Sixth is also based on employees’ commitment.
Building a strong organizational culture gives managers an advantage in stimulating employees’ commitment. Effective communication, training, coaching, mentoring and performance management processes are effective tools for building a strong corporate culture.
These philosophies have been accused of being insensitive to the human face of working relationships because they are, in many ways, about tightening the nuts and bolts in every aspect of employment. As a strategy to reduce what seemed too extreme hard-nosed human resource management philosophies and practices (that is employers were becoming too selfish, individualistic, and greedy – trying to maximize whatever possible benefits at the expense of employees); the focus in the 1990s changed somewhat.
The direction changed more towards team working, employee empowerment; organizational learning, and competency-based human resource management. Also, Human resource management debates of the 1990s and 2000s became focused on trying to understand these new concepts, and, how useful they are in improving human resource management functions in modern organizations. Other areas are the internationalization of human resource management; and, the impact of globalization on human resource management, particularly in the developing world.
As Top Objectives of human resource management:
The objectives of human resource management derive from the philosophies; which tie the emergence and development of human resource management together, both as a discipline and profession (Beer & Spector 1985; Cuming 1985; Armstrong; 1995; Dessler 2005).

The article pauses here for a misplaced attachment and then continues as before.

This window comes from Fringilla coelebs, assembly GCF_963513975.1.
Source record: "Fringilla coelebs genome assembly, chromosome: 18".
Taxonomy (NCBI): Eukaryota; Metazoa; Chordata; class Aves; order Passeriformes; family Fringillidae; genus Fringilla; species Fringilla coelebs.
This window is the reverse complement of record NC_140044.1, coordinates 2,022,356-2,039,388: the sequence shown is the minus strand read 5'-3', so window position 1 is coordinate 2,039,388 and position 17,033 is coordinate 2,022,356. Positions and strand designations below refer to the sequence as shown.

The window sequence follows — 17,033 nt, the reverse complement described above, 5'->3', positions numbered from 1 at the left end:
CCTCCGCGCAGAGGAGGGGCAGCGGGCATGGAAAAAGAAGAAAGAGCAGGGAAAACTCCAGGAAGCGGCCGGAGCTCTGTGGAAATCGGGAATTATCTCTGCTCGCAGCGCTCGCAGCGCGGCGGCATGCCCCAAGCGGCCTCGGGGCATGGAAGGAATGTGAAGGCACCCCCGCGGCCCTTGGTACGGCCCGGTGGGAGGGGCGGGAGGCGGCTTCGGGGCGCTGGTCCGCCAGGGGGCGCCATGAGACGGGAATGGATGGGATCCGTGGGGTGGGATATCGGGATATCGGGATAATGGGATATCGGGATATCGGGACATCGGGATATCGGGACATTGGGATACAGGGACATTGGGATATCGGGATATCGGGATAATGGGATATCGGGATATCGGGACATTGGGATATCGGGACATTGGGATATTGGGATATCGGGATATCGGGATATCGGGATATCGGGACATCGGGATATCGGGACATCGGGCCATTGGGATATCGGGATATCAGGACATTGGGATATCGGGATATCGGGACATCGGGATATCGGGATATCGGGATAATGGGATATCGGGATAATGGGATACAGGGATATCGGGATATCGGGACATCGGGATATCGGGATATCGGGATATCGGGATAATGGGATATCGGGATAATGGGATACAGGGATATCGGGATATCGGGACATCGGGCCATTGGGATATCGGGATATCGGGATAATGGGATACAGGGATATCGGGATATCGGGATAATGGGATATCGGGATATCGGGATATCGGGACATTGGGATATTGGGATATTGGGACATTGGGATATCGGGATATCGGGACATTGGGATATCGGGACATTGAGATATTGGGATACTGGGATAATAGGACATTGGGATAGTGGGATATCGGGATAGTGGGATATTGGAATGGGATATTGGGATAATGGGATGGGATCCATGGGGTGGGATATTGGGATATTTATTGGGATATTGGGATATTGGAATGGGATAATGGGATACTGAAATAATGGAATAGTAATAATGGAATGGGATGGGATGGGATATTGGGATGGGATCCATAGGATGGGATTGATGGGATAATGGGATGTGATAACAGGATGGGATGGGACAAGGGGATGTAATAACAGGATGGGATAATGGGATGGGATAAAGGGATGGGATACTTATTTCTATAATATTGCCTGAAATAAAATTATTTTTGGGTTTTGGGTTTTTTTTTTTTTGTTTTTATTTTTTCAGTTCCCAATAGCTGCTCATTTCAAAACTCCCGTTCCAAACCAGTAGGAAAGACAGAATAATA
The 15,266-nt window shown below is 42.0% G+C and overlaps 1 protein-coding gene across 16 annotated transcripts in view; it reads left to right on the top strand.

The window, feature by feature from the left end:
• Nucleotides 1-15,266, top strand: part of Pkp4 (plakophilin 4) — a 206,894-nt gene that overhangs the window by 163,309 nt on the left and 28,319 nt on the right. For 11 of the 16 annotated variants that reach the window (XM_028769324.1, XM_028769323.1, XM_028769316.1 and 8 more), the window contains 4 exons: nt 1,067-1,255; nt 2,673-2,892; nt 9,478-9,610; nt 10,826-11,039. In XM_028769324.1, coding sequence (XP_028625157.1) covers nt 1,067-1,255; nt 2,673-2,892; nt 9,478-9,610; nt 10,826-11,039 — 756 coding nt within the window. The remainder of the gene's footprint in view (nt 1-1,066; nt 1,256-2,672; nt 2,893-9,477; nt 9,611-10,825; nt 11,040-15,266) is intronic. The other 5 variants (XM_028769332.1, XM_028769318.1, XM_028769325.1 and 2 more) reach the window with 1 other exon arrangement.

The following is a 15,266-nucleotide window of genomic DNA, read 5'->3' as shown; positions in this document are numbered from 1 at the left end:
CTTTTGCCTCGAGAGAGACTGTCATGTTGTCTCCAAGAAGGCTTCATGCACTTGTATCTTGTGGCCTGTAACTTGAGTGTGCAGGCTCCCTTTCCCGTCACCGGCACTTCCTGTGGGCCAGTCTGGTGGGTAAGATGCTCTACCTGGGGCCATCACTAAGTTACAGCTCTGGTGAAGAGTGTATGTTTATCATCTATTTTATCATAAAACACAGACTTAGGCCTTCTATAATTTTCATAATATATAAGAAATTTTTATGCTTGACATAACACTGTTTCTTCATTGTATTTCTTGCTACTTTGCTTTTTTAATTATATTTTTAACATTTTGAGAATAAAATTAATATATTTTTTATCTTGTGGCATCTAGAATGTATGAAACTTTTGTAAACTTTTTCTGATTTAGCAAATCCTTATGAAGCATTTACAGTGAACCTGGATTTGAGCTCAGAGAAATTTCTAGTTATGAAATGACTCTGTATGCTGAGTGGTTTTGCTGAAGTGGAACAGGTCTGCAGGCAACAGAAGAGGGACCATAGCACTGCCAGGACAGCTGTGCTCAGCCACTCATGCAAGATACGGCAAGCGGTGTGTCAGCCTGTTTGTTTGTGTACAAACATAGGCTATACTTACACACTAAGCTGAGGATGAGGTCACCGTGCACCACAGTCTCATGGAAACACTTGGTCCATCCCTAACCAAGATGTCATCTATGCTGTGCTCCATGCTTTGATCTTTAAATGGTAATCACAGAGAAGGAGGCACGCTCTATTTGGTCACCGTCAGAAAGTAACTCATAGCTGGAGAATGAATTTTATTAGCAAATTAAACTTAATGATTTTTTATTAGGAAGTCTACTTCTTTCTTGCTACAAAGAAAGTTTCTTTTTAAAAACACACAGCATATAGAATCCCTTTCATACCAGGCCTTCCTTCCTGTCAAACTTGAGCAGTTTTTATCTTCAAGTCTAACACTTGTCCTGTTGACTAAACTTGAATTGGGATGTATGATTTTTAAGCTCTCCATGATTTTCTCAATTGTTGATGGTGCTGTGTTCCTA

The First Objective.
The whole aim was on trying to achieve an organizational mission, vision, goals, and objectives using people as valuable resources. Unlike the traditional personnel management theory whereby employees were seen as instruments needed to accomplish work in organizations; human resource management managers recognize and appreciate the need for putting people at the top of the agenda in achieving organizational objectives. As the power of the organization depends on the nature of the workforce; putting employees first in all human resource management functions in the organization; and, making them feel that they are at the top sees as a step further in putting the organization first among competitors.
The second objective concerns the utilization of staff capacity.
Successful organizations are those that can fully utilize the potential of their employees. Also, This manifests itself in different approaches used in job design, recruitment, and placement. This includes redesigning jobs so that related jobs can be done by one person, recruitment of multi-skilled employees, part-time work arrangements, sub-contracting etc.
The third objective.
Involves ensuring that employees commit to their jobs, teams, departments, and the entire organization. Striving for total employee commitment intends to minimize unnecessary conflicts between the employees; and, the management that could result in low morale among the employees, high employee turnover, and ultimately low productivity. Also, Commitment foster by using various strategies including employees being nurtured through coaching, mentoring, and the provision of lucrative rewards.
The fourth objective.